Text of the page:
1. Yukon First Nations are opposed to the proposed amendments to YESAA because they undermine our Aboriginal rights, titles and interests.
2. The four proposed amendments were not discussed with the agreement signatories prior to being considered, a complete surprise to Yukon first Nations. This is a direct breach of the constitutionally protected agreements for all eleven Yukon First Nations in regards to consultation and accommodation.
3. Canada's decision to impose the four proposed amendments will likely result in litigation with Yukon First Nations. This will affect the Yukon economy and cause [an impact on] any future resource development. Very unnecessary actions!
The question, why is the current government taking actions that it knows are unlawful and will lead to litigation? Why do Conservatives consistently force first nations, Inuit, and Métis communities into costly, protracted court battles that they will ultimately lose? The answer, I am afraid, lies in the Conservatives' willingness to put the perceived interests of extraction companies above environmental and first nations rights.
As with so much other legislation we have seen in this Parliament, the Conservatives intend to obliterate the environmental assessments and protections that Canada has established. I am speaking of Bill C-45, the omnibus bill that destroyed the navigable waters act; or Bill C-38, which made sweeping changes to Fisheries and Oceans.
What is most interesting about Bill S-6 is that a good portion of the businesses and extractive corporations with interests in the Yukon are also opposed to it. Industry is learning faster than government that in order to have sound, productive business dealings on or affecting indigenous lands, industries must secure meaningful consent and partnerships first.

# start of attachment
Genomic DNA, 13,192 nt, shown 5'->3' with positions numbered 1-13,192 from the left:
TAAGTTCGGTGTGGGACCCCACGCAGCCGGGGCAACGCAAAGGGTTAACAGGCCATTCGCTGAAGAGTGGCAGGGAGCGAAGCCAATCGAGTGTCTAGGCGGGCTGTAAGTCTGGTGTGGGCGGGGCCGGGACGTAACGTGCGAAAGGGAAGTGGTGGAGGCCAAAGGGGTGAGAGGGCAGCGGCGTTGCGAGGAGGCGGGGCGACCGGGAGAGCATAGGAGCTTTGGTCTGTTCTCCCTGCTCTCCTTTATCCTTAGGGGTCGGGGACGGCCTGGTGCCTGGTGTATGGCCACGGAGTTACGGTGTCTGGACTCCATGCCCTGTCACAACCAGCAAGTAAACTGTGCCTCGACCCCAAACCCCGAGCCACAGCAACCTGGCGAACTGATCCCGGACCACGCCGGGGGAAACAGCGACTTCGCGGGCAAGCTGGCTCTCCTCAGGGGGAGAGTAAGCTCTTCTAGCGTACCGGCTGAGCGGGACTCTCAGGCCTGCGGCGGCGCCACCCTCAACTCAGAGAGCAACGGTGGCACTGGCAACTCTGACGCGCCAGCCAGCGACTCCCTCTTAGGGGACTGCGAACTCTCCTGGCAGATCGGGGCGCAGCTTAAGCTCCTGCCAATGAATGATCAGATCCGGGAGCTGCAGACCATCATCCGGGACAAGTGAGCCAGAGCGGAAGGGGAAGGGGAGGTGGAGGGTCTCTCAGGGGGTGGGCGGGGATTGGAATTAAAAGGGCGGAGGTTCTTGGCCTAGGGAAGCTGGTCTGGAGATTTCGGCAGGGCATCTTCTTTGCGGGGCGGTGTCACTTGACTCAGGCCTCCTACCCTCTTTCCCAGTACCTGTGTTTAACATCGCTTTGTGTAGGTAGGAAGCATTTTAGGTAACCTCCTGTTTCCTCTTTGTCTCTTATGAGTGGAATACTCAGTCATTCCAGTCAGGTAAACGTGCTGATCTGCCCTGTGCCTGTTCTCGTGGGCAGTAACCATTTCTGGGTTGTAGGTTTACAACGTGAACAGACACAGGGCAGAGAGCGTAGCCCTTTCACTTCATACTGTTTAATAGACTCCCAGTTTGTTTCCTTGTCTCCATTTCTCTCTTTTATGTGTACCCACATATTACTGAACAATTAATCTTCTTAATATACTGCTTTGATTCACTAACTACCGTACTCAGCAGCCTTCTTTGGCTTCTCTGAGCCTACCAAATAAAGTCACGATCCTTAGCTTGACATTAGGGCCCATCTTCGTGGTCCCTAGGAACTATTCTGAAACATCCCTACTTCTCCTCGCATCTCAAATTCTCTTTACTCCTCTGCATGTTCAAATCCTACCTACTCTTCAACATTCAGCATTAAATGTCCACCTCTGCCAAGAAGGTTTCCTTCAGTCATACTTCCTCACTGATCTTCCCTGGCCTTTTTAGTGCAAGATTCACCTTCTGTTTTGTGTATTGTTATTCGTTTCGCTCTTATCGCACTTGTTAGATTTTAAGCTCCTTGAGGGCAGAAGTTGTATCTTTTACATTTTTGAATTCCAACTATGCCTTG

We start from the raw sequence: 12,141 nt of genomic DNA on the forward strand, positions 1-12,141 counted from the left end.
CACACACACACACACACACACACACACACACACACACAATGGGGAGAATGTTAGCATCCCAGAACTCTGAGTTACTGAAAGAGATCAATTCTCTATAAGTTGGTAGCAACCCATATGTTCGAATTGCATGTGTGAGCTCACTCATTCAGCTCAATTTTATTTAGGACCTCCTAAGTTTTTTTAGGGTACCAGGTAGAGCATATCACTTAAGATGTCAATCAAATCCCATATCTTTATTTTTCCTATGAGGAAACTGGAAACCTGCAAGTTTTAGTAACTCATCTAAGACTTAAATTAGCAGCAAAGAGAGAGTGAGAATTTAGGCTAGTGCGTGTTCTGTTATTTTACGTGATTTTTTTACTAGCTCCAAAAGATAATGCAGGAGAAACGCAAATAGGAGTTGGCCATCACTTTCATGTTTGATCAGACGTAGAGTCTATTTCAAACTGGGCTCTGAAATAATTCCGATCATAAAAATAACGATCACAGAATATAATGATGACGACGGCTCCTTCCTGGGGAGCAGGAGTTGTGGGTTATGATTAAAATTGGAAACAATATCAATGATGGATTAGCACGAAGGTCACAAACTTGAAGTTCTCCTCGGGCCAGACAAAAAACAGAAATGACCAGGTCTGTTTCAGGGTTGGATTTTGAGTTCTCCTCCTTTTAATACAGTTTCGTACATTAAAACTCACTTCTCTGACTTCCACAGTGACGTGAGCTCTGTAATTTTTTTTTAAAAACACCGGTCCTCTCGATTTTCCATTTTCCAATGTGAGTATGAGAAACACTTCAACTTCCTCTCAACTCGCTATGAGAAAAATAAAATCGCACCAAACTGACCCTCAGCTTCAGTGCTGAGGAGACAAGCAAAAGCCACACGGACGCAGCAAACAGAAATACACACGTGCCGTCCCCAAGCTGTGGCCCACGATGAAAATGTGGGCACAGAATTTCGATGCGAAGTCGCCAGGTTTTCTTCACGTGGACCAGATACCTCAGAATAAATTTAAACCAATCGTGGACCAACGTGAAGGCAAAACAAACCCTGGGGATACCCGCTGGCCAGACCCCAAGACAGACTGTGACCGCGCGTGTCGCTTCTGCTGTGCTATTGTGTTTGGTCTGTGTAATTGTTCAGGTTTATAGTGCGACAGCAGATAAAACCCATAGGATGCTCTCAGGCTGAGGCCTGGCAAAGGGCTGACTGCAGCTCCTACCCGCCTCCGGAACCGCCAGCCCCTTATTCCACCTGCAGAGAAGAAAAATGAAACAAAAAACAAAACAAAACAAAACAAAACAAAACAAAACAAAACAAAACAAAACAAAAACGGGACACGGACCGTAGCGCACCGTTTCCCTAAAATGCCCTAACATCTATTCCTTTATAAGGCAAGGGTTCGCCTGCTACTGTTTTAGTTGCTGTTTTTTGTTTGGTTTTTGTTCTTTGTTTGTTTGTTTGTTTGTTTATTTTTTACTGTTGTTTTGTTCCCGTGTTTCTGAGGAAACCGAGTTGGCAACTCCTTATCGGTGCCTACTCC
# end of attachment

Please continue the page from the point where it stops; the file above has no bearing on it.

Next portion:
I would like to read from a letter sent by a CEO of the Casino Mining Corporation, Paul West-Sells, who wrote to the Minister of Aboriginal Affairs:
On behalf of Casino Mining Corporation...I am putting forward our company's concerns regarding the fragility of intergovernmental relations in the Yukon surrounding Bill S-6 and the negative impact this is having on the territory's mineral industry.
It is imperative for Casino that the Yukon Environmental and Socio-economic Assessment Act...has the broad support of all governments in order to ensure the confidence of both project proponents and Yukon residents in the YESAA process and to facilitate investments in the territory.
In other words, if there is no confidence that first nations will support the government's environmental assessments, there can be no confidence in the investments that businesses want to make there. Bill S-6 could have disastrous implications on the Yukon economy.
I have been told that Yukon is proud that YESAA is homegrown and serves Yukoners and first nations. It is their tripartite agreement that created it. The current government is focused on destroying the protections over so many local and beloved waters and ecosystems. Yukoners know that YESAA is unique, and that it stands to protect the biosphere and their relationships with the indigenous communities they live with.
One of the repeated concerns that has been raised by Yukoners is that their voices have not been heard throughout this process. I quoted Grand Chief Ruth Massie, and I also want to read into the record the voices of other Yukoners who have been fighting Bill S-6.
Mary Jane Jim, councillor of the Champagne and Aishihik First Nations, provided testimony before the Senate Standing Committee on Energy, the Environment and Natural Resources. She said:
The CYFN and Yukon First Nations assert that the federal government would breach its constitutional duty to uphold the honour of the Crown when it proceeded unilaterally with amendments to the YESAA.
A great friend, Yukon NDP leader Liz Hanson, said in October 2014:
Eleven years ago, devolution gave the Yukon government province-like powers for land and resource management. This was an important step in Yukon’s history and crucial in Yukon’s ability to determine our own future, a future grounded in respectful relationships among Yukon First Nation governments and the Yukon government.
With these proposed amendments to what is a made-in-Yukon environmental assessment process, YESAA, it’s no longer ours.
The NDP leader Liz Hansen also said: